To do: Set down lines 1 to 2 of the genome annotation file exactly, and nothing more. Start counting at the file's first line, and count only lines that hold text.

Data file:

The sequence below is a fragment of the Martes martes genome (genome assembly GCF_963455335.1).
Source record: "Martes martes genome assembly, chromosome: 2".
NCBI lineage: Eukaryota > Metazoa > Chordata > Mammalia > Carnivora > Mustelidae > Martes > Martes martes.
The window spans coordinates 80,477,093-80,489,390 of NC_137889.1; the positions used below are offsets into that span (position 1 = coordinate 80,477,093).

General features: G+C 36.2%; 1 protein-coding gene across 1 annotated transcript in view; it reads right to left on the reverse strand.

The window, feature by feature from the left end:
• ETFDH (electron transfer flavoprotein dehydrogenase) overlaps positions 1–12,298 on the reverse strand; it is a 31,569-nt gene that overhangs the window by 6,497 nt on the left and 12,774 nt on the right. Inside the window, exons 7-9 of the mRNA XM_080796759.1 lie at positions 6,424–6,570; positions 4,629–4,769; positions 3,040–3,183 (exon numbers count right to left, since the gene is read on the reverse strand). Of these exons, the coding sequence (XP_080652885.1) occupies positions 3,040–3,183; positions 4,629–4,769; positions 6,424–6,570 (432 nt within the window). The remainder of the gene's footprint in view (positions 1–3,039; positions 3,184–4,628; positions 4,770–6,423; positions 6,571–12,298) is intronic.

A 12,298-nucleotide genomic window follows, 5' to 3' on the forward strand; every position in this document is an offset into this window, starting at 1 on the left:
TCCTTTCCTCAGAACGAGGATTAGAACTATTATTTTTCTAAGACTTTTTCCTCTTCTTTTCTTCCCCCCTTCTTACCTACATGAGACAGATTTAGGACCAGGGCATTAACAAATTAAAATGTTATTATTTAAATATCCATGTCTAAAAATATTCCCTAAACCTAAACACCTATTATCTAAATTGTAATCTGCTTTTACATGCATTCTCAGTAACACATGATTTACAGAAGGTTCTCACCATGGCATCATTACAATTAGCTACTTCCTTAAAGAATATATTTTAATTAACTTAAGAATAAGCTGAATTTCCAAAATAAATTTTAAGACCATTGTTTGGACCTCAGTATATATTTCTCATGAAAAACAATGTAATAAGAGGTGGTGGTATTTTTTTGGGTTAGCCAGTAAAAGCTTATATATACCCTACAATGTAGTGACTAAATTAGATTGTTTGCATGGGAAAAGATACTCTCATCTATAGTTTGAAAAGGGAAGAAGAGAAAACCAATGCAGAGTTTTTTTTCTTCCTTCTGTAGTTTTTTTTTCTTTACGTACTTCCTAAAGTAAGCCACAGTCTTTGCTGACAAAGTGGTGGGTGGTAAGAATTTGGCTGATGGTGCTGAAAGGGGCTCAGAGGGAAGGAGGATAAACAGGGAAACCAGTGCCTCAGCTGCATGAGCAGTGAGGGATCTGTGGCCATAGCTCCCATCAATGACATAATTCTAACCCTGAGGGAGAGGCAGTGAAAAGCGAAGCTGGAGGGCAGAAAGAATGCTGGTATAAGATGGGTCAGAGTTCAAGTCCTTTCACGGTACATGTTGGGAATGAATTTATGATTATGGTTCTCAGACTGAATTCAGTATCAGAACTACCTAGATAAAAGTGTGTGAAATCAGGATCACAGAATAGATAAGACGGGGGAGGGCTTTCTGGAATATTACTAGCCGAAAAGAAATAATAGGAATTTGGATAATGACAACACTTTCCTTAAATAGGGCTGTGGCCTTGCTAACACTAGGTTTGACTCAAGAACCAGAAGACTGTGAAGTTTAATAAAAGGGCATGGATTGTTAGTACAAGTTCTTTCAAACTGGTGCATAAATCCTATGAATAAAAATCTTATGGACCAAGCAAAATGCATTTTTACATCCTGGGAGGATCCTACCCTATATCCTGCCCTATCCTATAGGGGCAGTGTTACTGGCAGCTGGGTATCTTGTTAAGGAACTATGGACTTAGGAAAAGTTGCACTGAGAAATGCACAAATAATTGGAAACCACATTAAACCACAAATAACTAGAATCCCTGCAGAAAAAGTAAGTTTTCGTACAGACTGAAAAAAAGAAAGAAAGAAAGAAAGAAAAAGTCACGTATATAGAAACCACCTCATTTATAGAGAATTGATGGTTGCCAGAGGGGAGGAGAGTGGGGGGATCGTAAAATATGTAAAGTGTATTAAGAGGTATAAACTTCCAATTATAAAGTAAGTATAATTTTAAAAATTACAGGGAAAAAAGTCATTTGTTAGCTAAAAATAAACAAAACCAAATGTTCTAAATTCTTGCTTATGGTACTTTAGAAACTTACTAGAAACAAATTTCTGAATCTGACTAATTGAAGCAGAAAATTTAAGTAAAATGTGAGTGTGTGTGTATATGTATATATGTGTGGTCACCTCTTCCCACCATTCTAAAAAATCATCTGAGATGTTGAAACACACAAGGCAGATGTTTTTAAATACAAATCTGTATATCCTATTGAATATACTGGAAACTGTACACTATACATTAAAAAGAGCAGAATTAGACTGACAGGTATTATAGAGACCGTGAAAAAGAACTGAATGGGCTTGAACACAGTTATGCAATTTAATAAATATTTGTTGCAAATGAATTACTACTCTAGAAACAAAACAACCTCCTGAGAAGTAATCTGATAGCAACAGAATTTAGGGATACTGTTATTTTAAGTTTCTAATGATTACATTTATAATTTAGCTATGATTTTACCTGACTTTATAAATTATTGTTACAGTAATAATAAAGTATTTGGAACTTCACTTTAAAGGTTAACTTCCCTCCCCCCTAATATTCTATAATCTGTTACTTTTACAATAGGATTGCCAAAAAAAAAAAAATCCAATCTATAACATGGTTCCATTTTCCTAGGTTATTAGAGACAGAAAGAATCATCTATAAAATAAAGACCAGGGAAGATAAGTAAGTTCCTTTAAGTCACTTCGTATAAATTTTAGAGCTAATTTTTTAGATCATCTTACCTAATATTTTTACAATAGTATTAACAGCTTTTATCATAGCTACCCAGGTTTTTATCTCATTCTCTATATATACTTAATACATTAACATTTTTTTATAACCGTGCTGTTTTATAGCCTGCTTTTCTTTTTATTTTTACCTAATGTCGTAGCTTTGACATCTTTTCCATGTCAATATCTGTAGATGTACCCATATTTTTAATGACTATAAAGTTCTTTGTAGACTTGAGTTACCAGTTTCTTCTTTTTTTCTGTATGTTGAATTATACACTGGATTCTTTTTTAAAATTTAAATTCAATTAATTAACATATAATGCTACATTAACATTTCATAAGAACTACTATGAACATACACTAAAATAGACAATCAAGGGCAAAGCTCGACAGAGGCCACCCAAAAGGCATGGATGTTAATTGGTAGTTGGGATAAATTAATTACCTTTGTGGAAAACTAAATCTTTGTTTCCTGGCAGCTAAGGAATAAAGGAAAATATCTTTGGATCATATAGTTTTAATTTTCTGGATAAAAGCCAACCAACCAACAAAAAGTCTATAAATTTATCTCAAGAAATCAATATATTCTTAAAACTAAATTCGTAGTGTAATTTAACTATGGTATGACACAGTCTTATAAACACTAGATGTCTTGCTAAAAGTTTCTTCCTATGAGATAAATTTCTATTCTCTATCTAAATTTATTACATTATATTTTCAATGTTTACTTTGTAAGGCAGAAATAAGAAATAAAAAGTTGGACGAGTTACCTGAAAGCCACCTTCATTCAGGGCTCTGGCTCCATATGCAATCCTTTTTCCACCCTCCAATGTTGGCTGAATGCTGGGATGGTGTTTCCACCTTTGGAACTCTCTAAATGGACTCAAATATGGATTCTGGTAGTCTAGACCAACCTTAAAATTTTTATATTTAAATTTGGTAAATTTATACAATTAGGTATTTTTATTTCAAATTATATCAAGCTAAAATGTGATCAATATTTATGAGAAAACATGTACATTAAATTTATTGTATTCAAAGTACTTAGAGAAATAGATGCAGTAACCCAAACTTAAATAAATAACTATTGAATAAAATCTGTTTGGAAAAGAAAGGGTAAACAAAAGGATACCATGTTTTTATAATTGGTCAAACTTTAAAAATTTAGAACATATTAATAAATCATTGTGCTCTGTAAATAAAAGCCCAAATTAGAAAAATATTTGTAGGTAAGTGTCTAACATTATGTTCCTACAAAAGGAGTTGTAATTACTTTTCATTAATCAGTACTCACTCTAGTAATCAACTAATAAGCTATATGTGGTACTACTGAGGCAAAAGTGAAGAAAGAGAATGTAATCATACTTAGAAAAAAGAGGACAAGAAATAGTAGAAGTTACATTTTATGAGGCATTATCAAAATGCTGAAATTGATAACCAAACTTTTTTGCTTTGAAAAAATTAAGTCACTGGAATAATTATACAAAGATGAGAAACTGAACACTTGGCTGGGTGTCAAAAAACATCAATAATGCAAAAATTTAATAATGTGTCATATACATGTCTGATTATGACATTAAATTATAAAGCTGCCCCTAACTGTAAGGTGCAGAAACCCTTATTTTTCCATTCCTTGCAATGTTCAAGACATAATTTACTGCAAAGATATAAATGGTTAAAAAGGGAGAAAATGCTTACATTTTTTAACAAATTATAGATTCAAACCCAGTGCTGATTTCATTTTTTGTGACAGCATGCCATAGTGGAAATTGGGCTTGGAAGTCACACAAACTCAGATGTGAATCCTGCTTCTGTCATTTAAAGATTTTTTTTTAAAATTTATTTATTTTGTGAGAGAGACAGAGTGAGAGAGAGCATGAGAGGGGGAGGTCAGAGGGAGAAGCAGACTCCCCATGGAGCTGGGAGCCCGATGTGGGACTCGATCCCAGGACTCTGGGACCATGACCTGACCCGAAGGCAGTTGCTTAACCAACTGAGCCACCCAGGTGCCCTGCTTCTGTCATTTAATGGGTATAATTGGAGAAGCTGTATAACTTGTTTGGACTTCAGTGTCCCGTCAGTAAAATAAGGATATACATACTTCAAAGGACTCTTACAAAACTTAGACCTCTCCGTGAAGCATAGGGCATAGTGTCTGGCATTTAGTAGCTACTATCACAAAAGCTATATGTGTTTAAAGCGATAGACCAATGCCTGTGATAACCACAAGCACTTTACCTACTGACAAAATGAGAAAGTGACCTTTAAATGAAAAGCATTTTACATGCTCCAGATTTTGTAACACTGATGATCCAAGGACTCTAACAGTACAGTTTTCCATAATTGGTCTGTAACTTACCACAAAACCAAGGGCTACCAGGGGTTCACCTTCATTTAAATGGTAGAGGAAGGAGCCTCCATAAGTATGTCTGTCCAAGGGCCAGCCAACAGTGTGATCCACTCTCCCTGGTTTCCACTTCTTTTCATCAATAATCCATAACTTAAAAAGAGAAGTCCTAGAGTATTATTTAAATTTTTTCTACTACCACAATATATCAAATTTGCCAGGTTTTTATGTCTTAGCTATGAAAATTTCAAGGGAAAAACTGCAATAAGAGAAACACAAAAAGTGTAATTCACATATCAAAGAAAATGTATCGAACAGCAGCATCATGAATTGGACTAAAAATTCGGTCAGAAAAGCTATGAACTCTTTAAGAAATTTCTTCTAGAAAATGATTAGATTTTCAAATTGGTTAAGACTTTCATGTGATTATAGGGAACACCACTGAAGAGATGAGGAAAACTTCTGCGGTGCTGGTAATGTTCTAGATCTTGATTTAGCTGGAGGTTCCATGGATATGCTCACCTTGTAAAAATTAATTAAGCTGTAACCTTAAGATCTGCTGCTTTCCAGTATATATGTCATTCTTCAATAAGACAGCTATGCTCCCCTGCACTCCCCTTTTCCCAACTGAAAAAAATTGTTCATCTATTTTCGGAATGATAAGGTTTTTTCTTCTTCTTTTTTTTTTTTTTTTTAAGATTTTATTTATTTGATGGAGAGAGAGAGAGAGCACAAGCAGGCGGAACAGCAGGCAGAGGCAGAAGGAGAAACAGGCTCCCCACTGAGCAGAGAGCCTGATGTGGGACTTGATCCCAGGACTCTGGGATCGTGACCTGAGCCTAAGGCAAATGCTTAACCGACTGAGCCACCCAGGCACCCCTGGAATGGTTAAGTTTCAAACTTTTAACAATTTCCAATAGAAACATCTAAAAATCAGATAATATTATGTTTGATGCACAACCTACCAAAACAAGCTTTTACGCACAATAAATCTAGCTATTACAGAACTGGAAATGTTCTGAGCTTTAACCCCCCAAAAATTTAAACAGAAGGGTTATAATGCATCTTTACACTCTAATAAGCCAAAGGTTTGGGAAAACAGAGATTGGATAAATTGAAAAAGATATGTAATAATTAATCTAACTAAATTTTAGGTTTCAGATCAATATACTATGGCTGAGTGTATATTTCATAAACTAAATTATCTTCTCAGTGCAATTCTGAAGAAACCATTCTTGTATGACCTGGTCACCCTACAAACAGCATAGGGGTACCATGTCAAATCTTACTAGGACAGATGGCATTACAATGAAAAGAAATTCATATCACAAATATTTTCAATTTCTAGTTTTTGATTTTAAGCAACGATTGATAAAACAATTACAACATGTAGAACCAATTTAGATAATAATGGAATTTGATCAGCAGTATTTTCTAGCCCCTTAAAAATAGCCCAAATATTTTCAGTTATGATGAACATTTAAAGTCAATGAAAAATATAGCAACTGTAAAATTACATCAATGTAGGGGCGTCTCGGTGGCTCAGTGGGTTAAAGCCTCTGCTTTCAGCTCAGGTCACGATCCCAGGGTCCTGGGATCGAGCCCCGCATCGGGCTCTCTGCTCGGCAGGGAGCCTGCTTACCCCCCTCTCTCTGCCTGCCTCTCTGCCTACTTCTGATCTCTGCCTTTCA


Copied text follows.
The sequence below is a fragment of the Martes martes genome (genome assembly GCF_963455335.1).
Source record: "Martes martes genome assembly, chromosome: 2".